Reference: Kai M Beckwith and Pawel Sikorski. Patterned cell arrays and patterned co-cultures on polydopamine-modified poly(vinyl alcohol) hydrogels. Biofabrication 2013, 5 045009 doi:10.1088/1758-5082/5/4/045009.


A transparent nanowire-based cell impalement device suitable for detailed cell–nanowire interaction studies

Florian Mumm, Kai M. Beckwith, Sara Bonde, Karen L. Martinez, and Pawel Sikorski. Department of Physics, Norwegian University of Science and Technology, N-7491 Trondheim, Norway.
Bio-Nanotechnology Laboratory, Department of Chemistry, University of Copenhagen, Universitetsparken 5, Copenhagen, DK-2100, Denmark.

Abstract

A method to fabricate inexpensive and transparent nanowire impalement devices is invented based on CuO nanowire arrays grown by thermal oxidation. By employing a novel process the nanowires are transferred to a transparent, cell-compatible epoxy membrane. Cargo delivery and detailed cell-nanowire interaction studies are performed, revealing that the cell plasma membrane tightly wraps the nanowires, while cell membrane penetration is not observed. The presented device offers an efficient investigation platform for further optimization, leading towards a simple and versatile impalement delivery system.

This research includes a combination of nanofabrication, device fabrication and cell experiments. NTNU Nanolab played a critical role characterization of nanowires (STEM), integration of nanowires in polymer based impalement devices (lithography, thin film deposition and sputtering), device characterization (SEM and STEM). Cell experiments and confocal microscopy was performed at the Department of Physics.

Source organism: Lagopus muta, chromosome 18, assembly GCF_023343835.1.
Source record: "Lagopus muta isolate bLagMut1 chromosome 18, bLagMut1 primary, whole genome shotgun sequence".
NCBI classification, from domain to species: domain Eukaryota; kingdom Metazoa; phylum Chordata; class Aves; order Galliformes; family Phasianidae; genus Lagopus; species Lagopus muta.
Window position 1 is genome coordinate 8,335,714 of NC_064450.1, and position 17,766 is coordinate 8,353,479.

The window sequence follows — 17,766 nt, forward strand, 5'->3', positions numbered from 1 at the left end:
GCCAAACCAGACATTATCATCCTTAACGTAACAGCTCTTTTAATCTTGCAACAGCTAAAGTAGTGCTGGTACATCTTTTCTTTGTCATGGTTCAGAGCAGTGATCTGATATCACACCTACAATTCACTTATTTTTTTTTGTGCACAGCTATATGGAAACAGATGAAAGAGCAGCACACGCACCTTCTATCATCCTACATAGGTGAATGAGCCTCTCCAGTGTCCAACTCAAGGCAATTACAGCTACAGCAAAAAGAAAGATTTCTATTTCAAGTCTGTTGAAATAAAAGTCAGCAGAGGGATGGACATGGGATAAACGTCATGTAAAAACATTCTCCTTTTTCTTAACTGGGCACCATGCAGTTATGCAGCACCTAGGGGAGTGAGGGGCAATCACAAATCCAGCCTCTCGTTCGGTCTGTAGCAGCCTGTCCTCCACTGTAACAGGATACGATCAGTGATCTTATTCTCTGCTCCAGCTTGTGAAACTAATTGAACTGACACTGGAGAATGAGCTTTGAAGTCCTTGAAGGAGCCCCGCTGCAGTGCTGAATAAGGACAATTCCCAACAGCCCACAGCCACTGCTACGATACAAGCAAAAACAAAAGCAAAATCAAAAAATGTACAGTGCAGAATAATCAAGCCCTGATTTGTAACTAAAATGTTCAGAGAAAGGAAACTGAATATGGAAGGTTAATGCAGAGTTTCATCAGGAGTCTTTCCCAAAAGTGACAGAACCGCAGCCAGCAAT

Reference: A Transparent Nanowire-Based Cell Impalement Device Suitable for Detailed Cell-Nanowire Interaction Studies. Small 2013. 9, 2, 263–272. DOI: 10.1002/smll.201201314.


The Structure of Cross-β Tapes and Tubes Formed by an Octapeptide, αSβ1

Kyle L. Morris, Shahin Zibaee, Lin Chen, Michel Goedert, Pawel Sikorski,  Louise C. Serpell.

School of Life Sciences, University of Sussex, Falmer, Brighton, East Sussex, BN1 9QG (UK). MRC Laboratory of Molecular Biology, Cambridge, CB2 0QH (UK). Department of Physics, Norwegian University of Science and Technology, Trondheim (Norway). Centre for Materials Discovery, University of Liverpool, Crown Street, Liverpool, L69 7ZD (UK).

Abstract

The αSβ1 peptide, a fragment of α-synuclein, assembles into flat tapes consisting of a peptide bilayer, which can be modelled based on the cross-β structure found in amyloid proteins. The tapes are stabilized by hydrogen bonding, whilst the amphiphilic nature of the peptide results in the thin bilayer structure. To further stabilize the structure, these tapes may twist to form helical tapes, which subsequently close into nanotubes.

Reference: The Structure of Cross-β Tapes and Tubes Formed by an Octapeptide, αSβ1. Angewandte Chemie International Edition 2013. 52, 8, 2279–2283. DOI: 10.1002/anie.201207699.